Hamilton's economic plan was based on the founding of a federal banking system, the provision of credit for the growth of new businesses, and the encouragement and development of American manufacturing. In common with many opposed to the Federalists' economic program, Jefferson firmly believed that it gave too much power to centralized institutions of government. The proposal for the establishment of a federal bank was especially resented by Jefferson, who saw it as taking away powers that rightly belonged to state banks.
As the driving force behind the Declaration of Independence, Jefferson was a staunch advocate of radical republicanism, which entailed ultimate political and economic sovereignty residing with the states. He argued that Hamilton's economic plan violated the "Spirit of '76" by concentrating way too much power at the center. Furthermore, he decried what he saw as the damaging economic effects that the plan would have on the Southern landowners that he represented. Jefferson's vision of America was of a country whose wealth and political stability would be based on an agrarian economy, not the kind of industrialized system that Hamilton was keen to encourage. Jefferson felt that the proposed measures would take economic and political power away from large landowners such as himself and give it to the East coast banking and commercial elites whose interests were always so enthusiastically championed by Hamilton.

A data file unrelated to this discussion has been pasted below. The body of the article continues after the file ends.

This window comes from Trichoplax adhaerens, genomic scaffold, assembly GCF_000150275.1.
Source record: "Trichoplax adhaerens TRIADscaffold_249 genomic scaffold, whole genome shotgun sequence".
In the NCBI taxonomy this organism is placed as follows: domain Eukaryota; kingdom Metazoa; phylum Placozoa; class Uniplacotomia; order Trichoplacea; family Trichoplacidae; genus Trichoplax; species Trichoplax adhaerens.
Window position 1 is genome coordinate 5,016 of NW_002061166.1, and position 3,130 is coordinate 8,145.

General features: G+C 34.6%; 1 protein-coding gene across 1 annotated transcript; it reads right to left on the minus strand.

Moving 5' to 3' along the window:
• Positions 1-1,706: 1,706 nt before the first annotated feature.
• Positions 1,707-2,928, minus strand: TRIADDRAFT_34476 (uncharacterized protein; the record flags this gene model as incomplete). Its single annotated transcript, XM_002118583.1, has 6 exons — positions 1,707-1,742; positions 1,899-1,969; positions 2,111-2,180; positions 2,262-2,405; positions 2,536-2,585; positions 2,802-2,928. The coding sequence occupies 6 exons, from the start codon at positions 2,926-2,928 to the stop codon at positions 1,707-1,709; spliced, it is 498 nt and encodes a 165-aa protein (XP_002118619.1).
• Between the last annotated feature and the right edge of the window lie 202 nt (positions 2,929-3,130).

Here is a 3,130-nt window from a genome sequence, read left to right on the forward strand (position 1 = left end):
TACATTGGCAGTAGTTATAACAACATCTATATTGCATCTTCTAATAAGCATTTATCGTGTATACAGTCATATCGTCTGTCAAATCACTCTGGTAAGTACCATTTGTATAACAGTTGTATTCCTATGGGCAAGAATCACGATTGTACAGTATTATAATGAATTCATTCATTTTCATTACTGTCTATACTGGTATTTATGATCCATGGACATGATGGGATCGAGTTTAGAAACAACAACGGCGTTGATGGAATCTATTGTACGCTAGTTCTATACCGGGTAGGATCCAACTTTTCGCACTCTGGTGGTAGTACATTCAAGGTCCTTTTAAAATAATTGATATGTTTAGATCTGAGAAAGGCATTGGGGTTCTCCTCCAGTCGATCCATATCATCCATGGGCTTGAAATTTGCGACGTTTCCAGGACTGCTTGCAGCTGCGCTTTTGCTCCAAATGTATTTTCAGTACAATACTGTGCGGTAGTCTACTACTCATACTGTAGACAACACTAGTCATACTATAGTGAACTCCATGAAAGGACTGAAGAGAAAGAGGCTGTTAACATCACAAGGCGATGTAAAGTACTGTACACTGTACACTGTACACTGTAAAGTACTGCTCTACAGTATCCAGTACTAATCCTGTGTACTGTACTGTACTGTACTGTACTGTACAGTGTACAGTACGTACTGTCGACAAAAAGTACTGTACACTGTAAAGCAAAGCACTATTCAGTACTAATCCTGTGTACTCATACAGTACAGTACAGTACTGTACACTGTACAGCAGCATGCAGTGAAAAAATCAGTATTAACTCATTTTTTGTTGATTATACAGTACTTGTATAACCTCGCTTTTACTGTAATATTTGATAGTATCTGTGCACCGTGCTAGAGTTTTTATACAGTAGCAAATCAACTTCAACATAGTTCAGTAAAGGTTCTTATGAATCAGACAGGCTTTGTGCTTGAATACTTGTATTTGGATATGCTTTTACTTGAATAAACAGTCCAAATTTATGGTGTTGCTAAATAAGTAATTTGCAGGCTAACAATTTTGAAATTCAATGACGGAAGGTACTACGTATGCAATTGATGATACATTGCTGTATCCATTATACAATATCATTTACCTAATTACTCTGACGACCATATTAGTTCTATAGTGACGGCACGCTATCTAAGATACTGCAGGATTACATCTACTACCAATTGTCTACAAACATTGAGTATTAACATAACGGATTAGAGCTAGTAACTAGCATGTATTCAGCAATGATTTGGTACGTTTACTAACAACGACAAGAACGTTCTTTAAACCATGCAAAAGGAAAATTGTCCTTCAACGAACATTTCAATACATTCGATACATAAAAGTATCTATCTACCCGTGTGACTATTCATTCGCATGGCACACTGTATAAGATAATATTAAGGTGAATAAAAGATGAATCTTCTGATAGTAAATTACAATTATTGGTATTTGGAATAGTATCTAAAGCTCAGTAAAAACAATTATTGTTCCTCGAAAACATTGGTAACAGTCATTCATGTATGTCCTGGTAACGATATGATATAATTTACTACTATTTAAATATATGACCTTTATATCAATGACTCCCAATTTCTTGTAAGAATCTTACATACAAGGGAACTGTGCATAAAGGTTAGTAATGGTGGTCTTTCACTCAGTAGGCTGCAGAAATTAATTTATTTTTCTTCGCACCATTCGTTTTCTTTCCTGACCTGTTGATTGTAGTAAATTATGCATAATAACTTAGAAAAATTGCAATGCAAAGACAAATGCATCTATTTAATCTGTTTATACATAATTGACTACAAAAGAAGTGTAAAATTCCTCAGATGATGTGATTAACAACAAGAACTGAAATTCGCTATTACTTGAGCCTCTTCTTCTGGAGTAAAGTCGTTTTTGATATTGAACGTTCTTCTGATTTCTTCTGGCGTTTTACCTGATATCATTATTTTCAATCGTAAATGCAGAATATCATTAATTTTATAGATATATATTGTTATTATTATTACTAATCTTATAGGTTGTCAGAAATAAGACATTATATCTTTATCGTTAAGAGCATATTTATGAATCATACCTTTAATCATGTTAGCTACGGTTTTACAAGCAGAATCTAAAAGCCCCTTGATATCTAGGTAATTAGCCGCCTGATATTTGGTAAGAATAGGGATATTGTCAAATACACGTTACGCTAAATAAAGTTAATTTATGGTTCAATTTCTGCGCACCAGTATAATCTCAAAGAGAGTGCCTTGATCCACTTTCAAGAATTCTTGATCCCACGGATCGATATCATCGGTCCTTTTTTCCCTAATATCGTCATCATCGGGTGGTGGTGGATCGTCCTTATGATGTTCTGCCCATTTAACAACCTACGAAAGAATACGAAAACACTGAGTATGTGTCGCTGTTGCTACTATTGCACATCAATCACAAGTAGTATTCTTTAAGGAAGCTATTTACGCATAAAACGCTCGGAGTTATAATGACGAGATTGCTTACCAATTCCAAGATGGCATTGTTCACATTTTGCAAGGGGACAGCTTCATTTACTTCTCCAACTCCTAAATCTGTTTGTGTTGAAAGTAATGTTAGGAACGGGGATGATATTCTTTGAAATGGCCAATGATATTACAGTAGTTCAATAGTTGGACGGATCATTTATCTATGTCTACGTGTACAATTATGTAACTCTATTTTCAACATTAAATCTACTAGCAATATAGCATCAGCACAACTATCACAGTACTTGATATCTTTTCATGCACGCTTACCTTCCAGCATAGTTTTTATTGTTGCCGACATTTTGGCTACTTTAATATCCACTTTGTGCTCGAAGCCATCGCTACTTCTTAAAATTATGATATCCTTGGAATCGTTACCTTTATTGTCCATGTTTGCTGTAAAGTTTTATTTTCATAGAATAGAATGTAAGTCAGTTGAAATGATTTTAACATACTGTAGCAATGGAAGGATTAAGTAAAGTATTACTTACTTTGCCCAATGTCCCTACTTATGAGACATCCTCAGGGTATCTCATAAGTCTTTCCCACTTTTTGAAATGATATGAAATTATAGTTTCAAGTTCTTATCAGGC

As Hamilton's plan proved so controversial, it was necessary to effect some sort of compromise to get it through Congress. In return for the federal government's taking over and paying state debt, the South would obtain the nation's capital. The assumption of state debt by the federal government was initially opposed by Jefferson and other opponents of the administration as it was perceived as an unwarranted infringement of states' rights. Hamilton, for his part, knew full well that, without the Treasury's being able to assume state debts, the whole basis of his proposed economic system would collapse. The ensuing compromise of 1790 gave the federal government more power, but crucially that government would now be based in the South.